The CDC recommends 75 minutes of high-intensity exercise per week. That sounds like a lot, but with interval training, you can break it up into chunks as short as 15 minutes at a time. In fact, current studies show that shorter workouts with peaks of intensity are more beneficial than long routines. Short workouts have been shown to increase metabolic rate and bone density, and can lengthen your life by an average of three years.
You can add interval training to most aerobic activities, including jogging, swimming, and biking. Vary your workouts, be sure to include muscle-strengthening activities along with aerobics, and build up slowly to avoid injury. As always, check with your health care provider before beginning any new routine.
You can find plenty of different approaches to interval training. Here's a simple one you can use with nearly any aerobic activity:
Step 1: Warm up. This part’s important. You’ll be hitting it hard, so make sure your muscles are ready. Using a stationary bike as an example: pedal slowly, breathing deeply and working at about 30 percent of your maximum effort. Be sure to complete the full two minutes of the warm up.
Step 2: Pick up the pace. For the next five minutes, alternate bursts of high-intensity exercise with slower periods. After your two-minute warm up, spend 20 seconds pedaling as hard and fast as you can. Then slow to minimal effort. Repeat this pattern four times, for a total of five minutes of alternating bursts of activity.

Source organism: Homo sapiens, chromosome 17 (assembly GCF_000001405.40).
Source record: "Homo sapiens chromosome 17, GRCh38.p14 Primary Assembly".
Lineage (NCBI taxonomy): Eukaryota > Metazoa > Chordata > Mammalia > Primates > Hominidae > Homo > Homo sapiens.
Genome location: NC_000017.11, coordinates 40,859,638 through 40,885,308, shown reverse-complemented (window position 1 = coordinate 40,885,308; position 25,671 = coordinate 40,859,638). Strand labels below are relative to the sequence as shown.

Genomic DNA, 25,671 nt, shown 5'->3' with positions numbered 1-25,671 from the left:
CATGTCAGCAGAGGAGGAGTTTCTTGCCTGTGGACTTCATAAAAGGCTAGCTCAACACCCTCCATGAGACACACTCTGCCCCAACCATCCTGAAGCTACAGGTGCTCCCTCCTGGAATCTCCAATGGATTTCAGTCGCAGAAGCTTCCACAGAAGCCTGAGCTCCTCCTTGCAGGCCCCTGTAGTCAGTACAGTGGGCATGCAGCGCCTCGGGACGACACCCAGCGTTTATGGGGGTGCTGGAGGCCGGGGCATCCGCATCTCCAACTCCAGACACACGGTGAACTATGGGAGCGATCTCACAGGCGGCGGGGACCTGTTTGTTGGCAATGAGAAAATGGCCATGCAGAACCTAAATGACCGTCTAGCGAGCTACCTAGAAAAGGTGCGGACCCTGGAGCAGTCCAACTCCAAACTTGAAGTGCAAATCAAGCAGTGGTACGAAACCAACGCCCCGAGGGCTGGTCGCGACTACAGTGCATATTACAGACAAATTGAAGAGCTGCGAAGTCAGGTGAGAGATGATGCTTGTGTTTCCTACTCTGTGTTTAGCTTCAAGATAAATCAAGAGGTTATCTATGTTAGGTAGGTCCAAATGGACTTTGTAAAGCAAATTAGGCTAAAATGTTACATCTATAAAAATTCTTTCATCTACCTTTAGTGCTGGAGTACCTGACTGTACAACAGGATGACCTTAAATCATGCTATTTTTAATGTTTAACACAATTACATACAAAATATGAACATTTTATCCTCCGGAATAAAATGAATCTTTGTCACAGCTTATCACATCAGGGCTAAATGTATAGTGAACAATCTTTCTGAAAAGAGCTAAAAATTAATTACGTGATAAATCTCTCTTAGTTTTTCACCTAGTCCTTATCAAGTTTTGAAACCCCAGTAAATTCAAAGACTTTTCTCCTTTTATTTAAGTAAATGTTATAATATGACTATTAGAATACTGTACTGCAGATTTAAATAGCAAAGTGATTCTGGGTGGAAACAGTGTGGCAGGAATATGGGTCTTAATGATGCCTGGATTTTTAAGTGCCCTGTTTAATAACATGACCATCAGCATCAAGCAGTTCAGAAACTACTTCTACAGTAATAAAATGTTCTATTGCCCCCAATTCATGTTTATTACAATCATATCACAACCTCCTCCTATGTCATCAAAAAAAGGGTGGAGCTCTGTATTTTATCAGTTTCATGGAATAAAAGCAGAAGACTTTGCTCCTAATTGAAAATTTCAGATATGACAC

Step 3: Rest. Spend one minute pedaling very slowly and breathing deeply to recover. If you’re very winded, you can rest completely for one minute.
Step 4: Repeat. After a minute of rest, repeat Step 2, alternating bursts of high-intensity with slower periods.
Step 5: Cool down. This step brings your heart rate down and normalizes respiration—so don’t skip it. Pedal slowly for two full minutes to complete your routine. .
And that’s it. Just five days of these 15-minute intervals hits the 75-minute mark—a painless 15 minutes at a time.
Is pain preventing you from working out? Try these simple, natural solutions to exercise discomfort:
Lisa Turner is a certified food psychology coach, nutritional healer, intuitive eating consultant, and author. She has written five books on food and nutrition and developed the Inspired Eats iPhone app. Visit her online at inspiredeating.com.
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